2012-12-09 by abookflog
Preacher: Sue Haslehurst
9th December 2012
Readings: Luke 1:68-79, Malachi 4:5-6, Luke 1:16–17, Revelation 22:20-21
(referenced/quoted later in sermon)
Can you remember what you were doing nine months ago today, on 9th March this year?
In case this helps you a bit, it was a Friday. Does it all come flooding back?
Well, perhaps we need a bit more help to get back that far. So here’s a clue. The Sunday before was 4th March. Anyone remember that?
Well, as it happens, I do remember it quite clearly because it was Fairtrade Fortnight and Jane had very bravely and in a moment of inspiration invited us to submit questions that she would try to answer in her homily that day.
Can anyone – apart from me – remember what she said?
So, you may wonder, what’s so amazing about early March 2012? Why am I trying to take you back there?
Well, as I was preparing for this sermon, I got interested in Zechariah. As we’ve heard, he and his wife Elizabeth had been waiting for years, maybe even decades, waiting and longing for a child. After his encounter with an angel as he served in the temple sanctuary, he was unable to speak and he started another long wait, the wait for his speech to return. Shortly after that his wife Elizabeth conceived and it wasn’t till shortly after the birth of that child that Zechariah spoke again.
For the first time, I think, I began to wonder what it would be like to be silent, to be unable to speak for nine months.
So if you’ve kind of got a handle on how far back 9 months is from here, let’s pause to think about our last nine months. Think about the things you’ve lived through, good and bad, happy and sad, and begin to imagine what it might have been like to live through them without speaking. Without being able to talk about things when you were worried, when you were sad, when you excited or happy, when you didn’t know what to do or when you’d woken at 2 in the morning in a panic. Imagine never being able to chip in a witty one-liner as the conversation went past. Perhaps, for those who work, not being able to carry on with a job.
Imagine also feeling rather left out and on the edge. I noticed something else for the first time in this story. We’re told that Zechariah can’t speak, but when we find the family all gathered round waiting for his new baby to be named and they refuse to take Elizabeth’s word for it and turn to Zechariah, they act as if he has lost far more than the power of speech. Presumably they could have just spoken to him but no, they “motion” to him, as if he is at best deaf as well as dumb and at worst no longer capable of understanding without some patronising charades.
So imagine you’ve not only been without a voice for the past nine months but also without the respect and the role and many of the relationships that you used to enjoy. And just pause again to wonder what might be the first thing that you’d say to God or your family when you found you could speak again…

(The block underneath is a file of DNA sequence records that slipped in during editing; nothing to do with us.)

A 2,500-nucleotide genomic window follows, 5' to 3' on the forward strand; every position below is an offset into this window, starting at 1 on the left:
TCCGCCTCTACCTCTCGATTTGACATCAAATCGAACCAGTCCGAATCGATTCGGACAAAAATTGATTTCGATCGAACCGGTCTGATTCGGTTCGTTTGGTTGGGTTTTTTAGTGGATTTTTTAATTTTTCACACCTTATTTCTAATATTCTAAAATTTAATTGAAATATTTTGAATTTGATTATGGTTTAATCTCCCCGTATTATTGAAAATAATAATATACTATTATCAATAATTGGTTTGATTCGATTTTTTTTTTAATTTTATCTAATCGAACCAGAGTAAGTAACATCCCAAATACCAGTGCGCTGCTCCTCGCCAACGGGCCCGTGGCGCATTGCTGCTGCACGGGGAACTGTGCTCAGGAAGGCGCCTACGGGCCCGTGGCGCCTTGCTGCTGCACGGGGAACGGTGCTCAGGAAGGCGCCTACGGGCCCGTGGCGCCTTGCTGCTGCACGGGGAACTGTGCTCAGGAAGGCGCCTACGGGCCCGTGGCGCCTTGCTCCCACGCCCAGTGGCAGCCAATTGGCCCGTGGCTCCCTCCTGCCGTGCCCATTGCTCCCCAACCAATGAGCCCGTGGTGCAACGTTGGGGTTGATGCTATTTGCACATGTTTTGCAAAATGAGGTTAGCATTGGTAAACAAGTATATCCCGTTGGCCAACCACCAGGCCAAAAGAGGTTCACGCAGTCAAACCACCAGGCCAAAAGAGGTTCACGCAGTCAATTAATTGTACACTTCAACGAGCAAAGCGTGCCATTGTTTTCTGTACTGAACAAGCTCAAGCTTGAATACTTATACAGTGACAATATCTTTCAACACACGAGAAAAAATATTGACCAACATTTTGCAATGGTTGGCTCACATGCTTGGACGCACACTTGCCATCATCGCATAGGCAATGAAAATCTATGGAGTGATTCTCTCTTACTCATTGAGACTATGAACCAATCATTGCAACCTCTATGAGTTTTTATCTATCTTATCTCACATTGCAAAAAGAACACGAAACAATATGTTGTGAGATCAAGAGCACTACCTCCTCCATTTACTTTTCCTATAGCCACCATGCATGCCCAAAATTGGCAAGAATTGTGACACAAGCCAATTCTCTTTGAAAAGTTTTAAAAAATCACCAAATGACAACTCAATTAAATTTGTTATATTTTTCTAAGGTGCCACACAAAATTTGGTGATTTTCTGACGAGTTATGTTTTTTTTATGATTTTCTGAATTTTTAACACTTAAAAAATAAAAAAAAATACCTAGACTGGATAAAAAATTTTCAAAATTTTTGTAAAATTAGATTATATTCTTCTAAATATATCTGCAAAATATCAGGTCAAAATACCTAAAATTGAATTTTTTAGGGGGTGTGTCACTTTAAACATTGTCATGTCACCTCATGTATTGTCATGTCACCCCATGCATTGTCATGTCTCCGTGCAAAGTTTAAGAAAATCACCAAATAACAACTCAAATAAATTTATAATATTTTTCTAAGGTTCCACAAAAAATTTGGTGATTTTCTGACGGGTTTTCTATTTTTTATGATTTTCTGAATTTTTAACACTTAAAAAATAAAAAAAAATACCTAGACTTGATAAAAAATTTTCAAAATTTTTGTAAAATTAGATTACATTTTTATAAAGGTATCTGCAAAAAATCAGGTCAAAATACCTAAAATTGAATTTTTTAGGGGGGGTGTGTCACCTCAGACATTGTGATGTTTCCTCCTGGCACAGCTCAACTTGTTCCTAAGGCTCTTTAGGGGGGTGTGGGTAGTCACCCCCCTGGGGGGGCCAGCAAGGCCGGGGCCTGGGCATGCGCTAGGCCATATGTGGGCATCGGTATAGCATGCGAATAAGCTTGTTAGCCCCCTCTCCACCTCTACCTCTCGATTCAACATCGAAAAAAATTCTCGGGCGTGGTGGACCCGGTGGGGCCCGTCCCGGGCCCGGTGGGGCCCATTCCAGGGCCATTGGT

Anyone want to offer any suggestions (expletives deleted if necessary)?
Well, once I’d started thinking about all this, I began to see Zechariah in a new light. Till now I’d had a vague feeling that I was supposed to disapprove of Zechariah a bit, because he asks for confirmation that the angel’s promise of a child will be fulfilled. Actually I think his reaction to news that he and Elizabeth will have a child is quite human and understandable but he’s not at first sight one of those faith heroes who just respond “OK, God, whatever you say.” But now I find myself amazed at his reaction as he regains speech after his long silence. Let’s listen to him:
68 “Praise be to the Lord, the God of Israel, because he has come to his people and redeemed them.
69 He has raised up a horn of salvation for us in the house of his servant David
70 (as he said through his holy prophets of long ago),
71 salvation from our enemies and from the hand of all who hate us—
72 to show mercy to our ancestors and to remember his holy covenant,
73 the oath he swore to our father Abraham:
74 to rescue us from the hand of our enemies, and to enable us to serve him without fear
75 in holiness and righteousness before him all our days.
76 And you, my child, will be called a prophet of the Most High; for you will go on before the Lord to prepare the way for him,
77 to give his people the knowledge of salvation through the forgiveness of their sins,
78 because of the tender mercy of our God, by which the rising sun will come to us from heaven
79 to shine on those living in darkness and in the shadow of death, to guide our feet into the path of peace.”
So he responds with praise that God has remembered his promise to rescue his people from their enemies so that they can serve God without fear. God will bring light for those in darkness and lead people into the way of peace and John will take a message of salvation and forgiveness.
It’s all very warm, grateful, hopeful… Not perhaps where I might have been had I just been through what Zechariah has been through.
Though of course Zechariah has expected his long silence to come to an end some time. The angel told him he’ll be able to speak again when the promises were fulfilled. But he must be wondering when that will be. Will it be when the child is born? Or maybe not till he grows up and starts preparing the way of the Lord? After all, it’s already been a week since the birth and still not a trace of speech. So maybe Zechariah is just settling in for the long haul.
But in another way, he – along with his fellow Jews – have been in it for the long haul for years, for centuries even. I think the inclusion in today’s lectionary readings of a passage from Malachi underlines that.